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The Aft Lap Pool and Gym/Fitness Center
overlooked by the Garden Café
The Garden Café (Deck 11)
overlooking the Lap Pool
The new colour-scheme
Cunard Red + the Sea-Eagle
of Royal Viking Line


That evening, we dined in the à la carte Venezia Restaurant for a change. Booking was "first come, first served" but unlike in years to come on other ships, there was no extra cover charge. Spacious and with even more attentive service than in the main Dining Room, the meal proved better than expected from the unassuming menu (sorry, I never kept a copy!). Show Picture Full Size

Thursday 2nd January 1997
Mazatlan, Mexico
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With another relaxing morning at sea, we were not due to arrive in Mazatlan until 1.00pm and it seemed that this thriving port, founded in 1531 by the Spanish, had little going for it because it was only as an afterthought that any tours were offered for what was to be a visit of barely 5 hours.

In the event, we took a City Sightseeing Tour that proved rather boring, although to be fair, the city's historic El Centro might have been more interesting if our guide had been more engaging!


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Carnival Cruise Line's Jubilee
(1986 - 47,262grt, 1486 passengers)
The Papantla Flyers
(Flying Totonaca Indians)
El Centro - Plazuela Machado
& Basilica de la Concepcion (1899)

However, the highlight of our visit was to be yet another folkloric show; this time a display by the Papantla Flyers or (Flying Totonaca Indians) involving 5 guys climbing an 80ft pole and then 4 of them spinning-around, head-first, descending to "traditional" Indian music. Everyone clapped at the end, of course, but although I'm sure it required considerable skill, it wasn't very exciting to watch!

Friday 3rd - Sunday 5th January 1997
3 Days at Sea en-route to San Francisco
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At this point, our itinerary provided for 3 full days' passage up the Pacific coast to San Francisco. However, the Captain informed us that there was a weather system ahead that could make things unpleasant, so he had decided to "kill some time" by doing some cruising off Cabo San Lucas.

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Cruising off Cabo San Lucas
& Carnival Cruises' Jubilee at anchor
Andrew
& the rocks of "Los Arcos"
The Sun Deck
Royal Viking Sun

We arrived about 9.00am and Carnival's Jubilee was already at anchor in the bay, where we had dropped anchor in 1994 aboard Sagafjord. On this occasion though, for us there were no tenders ashore, as we just "pootled" around "killing time", as the Captain had put it. It was beautifully calm.

Departing the protection of the bay of Cabo San Lucas a few hours later, we put out into the Pacific and into 20-knot headwinds and more choppy waters.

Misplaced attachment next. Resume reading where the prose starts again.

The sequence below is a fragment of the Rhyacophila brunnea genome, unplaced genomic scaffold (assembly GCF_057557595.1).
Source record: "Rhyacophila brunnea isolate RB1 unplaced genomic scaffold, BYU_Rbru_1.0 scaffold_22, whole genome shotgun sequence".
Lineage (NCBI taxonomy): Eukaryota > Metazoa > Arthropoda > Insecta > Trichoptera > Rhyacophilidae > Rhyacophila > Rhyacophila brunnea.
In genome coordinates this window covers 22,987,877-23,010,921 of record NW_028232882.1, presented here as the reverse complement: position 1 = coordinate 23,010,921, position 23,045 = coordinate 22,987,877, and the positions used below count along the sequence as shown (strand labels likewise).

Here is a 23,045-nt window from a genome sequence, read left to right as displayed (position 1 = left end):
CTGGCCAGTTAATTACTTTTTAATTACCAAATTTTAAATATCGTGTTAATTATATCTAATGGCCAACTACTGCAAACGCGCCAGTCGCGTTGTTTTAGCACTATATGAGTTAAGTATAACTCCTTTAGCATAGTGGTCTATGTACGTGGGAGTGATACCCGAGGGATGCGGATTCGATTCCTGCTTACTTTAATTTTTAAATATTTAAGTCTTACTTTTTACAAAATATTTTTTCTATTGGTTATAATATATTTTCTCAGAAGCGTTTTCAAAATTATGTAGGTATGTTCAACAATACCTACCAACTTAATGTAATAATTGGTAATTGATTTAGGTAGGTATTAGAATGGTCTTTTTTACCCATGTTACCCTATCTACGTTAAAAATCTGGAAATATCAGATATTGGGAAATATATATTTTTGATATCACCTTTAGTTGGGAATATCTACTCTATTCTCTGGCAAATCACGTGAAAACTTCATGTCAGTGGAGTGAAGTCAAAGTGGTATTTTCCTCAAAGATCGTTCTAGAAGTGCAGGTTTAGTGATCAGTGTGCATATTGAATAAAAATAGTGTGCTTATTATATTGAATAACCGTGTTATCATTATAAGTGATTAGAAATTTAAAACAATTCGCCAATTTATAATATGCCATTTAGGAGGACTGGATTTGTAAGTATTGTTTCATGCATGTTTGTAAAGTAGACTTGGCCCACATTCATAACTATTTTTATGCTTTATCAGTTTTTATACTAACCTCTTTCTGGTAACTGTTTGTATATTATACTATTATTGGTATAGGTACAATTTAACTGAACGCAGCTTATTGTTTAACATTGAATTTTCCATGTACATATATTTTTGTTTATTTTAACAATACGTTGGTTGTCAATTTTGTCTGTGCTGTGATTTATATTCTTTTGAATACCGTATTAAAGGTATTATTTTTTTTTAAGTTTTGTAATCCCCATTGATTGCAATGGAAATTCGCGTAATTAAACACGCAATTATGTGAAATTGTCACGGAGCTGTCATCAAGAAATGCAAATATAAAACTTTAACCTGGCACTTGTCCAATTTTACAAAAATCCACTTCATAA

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Me, Andrew & John
Departing Cabo San Lucas
(Dad's photo)
Guadalupe Island
another detour but no sealions!
20-knot Headwinds
& a choppy last day at sea

By the second day though, the Captain was still trying to hold back from the weather, making another of his detours around Guadalupe Island off the coast of Baja California, Mexico. Not to be confused with Guadeloupe, the French island in the Caribbean, Isla Guadalupe is a barren volcanic haven for sea-life, especially sea-lions. However, true to form, we didn't see any of them!

By the third day, there was no more holding back from the weather and the Captain apologised that we now had to press on into strong winds and choppy seas. Unfortunately, Royal Viking Sun was not the best ship for these conditions and in the heavy swells, the waves banged noisily against the bows, sending shudders through the ship as we bounced our way towards San Francisco.

Having to do our packing was more of a burden than usual with the ship pitching so unpleasantly and John fell prey to seasickness so badly that he had to miss Dinner on our last night aboard.


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Monday 6th January 1997
San Francisco, California, USA - Disembarkation
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Thankfully, the weather calmed as we progressed through the night and it was still dark at 6.30am, when we passed under the iconic Golden Gate Bridge and entered the bay, docking at Pier 35 in front of the famous Coit Tower around sunrise.

After 18 nights aboard (one of our longest cruises) it was finally time to disembark.
(left) Arriving at the Pier 35 Cruise Terminal & a first view of the Coit Tower & the Transamerica Pyramid.

This was where Andrew & I had to say goodbye to Dad & John, because after a short sightseeing tour, they were flying home this evening, while Andrew & I had booked a 3-night stop-over at the Crowne Plaza Parc 55 Hotel.

So for the rest of our amazing 3-day sightseeing in San Francisco, see Page 2 - San Francisco 1997 >>


See Detailed Mileage Log for this cruise >>

Cruise Mileage: 5,787 nautical miles
Total Mileage to date: 58,385 n miles

Return to top of page Visit the Royal Viking Sun Ship Gallery >> Next Cruise >>